Ultimately, the decisions of Boise State and the Catholic 7 indicate that the new Big East TV valuation wasn’t going to be much of an increase (if there was an increase at all) over the Mountain West’s current fairly pedestrian deal and what the Catholic schools could receive in basketball TV money on their own.  All of that shows that Aresco turning down ESPN’s offer that would have surely been enough to keep Boise State and the Catholic 7 in the fold was a monumental error.  The Big East wanted to believe that it could still be in the power conference conversation or even argue that it was a stronger football league than the ACC.  However, they got put back into place quickly by the conference realignment gods with a major assist from the hubris of the Big East leadership.

(Follow Frank the Tank’s Slant on Twitter @frankthetank111 and Facebook)

(Image from Yahoo!)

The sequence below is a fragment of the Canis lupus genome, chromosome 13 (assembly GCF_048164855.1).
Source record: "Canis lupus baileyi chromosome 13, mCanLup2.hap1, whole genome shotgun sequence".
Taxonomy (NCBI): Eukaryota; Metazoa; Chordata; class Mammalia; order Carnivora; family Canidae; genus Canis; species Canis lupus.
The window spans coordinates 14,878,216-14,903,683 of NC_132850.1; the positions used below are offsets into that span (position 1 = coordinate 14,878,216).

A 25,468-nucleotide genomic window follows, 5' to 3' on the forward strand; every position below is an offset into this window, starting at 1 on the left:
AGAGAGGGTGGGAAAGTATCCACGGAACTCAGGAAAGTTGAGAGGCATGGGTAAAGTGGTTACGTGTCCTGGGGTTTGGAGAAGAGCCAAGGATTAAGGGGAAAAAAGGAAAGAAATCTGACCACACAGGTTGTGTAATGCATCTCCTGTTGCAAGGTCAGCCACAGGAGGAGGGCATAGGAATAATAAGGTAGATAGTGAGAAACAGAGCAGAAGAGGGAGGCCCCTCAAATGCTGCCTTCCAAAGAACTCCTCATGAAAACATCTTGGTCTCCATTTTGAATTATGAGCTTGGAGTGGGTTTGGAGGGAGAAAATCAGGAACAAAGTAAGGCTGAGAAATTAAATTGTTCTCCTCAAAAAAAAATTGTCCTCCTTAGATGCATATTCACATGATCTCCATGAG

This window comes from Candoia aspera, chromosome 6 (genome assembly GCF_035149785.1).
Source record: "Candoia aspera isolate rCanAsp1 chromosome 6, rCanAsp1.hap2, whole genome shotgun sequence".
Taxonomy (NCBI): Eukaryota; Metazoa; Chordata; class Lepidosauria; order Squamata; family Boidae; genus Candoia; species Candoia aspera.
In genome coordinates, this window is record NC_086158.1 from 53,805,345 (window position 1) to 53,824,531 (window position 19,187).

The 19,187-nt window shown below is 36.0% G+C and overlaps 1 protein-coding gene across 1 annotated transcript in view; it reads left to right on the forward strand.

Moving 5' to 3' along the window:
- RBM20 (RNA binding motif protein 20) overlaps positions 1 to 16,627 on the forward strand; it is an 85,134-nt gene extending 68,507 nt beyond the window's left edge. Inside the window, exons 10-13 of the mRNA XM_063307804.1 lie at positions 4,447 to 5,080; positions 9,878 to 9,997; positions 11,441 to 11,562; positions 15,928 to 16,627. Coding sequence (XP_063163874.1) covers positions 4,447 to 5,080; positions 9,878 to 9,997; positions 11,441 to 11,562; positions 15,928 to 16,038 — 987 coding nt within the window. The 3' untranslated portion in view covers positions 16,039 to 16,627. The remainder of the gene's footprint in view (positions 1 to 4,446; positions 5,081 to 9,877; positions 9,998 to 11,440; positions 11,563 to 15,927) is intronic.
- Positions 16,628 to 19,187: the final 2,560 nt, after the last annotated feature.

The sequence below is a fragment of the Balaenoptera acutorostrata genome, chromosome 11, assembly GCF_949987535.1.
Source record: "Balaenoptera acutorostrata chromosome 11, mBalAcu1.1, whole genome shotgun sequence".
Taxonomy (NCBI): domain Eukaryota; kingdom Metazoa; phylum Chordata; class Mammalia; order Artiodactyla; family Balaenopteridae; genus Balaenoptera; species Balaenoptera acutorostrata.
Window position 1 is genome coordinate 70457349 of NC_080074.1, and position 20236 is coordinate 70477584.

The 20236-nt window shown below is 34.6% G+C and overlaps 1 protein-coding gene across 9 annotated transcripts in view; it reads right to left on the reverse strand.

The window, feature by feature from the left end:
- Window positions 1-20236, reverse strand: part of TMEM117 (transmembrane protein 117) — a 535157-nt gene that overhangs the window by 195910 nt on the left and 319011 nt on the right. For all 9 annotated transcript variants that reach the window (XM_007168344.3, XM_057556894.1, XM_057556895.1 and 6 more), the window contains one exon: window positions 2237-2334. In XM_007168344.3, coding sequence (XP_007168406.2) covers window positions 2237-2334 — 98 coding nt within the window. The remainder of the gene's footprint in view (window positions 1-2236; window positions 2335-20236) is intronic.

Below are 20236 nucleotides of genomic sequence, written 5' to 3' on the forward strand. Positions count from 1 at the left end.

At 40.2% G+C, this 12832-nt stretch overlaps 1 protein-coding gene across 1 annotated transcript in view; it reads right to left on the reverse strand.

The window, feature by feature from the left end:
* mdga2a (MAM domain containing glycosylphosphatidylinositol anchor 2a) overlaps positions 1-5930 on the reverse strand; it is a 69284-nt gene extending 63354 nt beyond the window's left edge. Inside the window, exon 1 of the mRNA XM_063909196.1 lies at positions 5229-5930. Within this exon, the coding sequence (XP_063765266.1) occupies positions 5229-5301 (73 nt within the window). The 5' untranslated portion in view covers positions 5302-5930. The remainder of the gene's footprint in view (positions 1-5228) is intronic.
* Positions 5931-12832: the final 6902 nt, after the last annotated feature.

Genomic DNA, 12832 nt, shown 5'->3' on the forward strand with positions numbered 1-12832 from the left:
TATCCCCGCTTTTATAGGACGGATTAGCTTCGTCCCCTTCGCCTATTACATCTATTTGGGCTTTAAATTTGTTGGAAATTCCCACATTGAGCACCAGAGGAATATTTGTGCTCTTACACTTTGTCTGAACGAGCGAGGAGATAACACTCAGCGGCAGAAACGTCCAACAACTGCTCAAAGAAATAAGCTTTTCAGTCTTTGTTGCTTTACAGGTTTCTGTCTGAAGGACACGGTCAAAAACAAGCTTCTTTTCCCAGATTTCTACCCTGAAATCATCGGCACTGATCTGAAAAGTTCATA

When I was attending DePaul for law school a decade ago (it makes me feel ancient to say that) and the Blue Demon athletic program was toiling away in Conference USA, the university looked at joining the Big East as an aspirational goal in the same way that Rutgers looked at the Big Ten or Utah looked at the old Pac-10 for many years.  The Big East was the home of the schools that DePaul either saw as urban Catholic school peers (such as Vincentian counterpart St. John’s) or academic leaders (Notre Dame and Georgetown).  When Conference Realignment circa 2003 reared its head and opened up spots in the Big East, DePaul couldn’t run to that league fast enough.  While the non-Catholic Big East schools at the time such as Syracuse and Pitt were attractive partners in terms of pure athletics, it was the Catholic school base that was DePaul’s draw.  The belief was that no matter what happened, DePaul would be linked to those major Catholic schools going forward.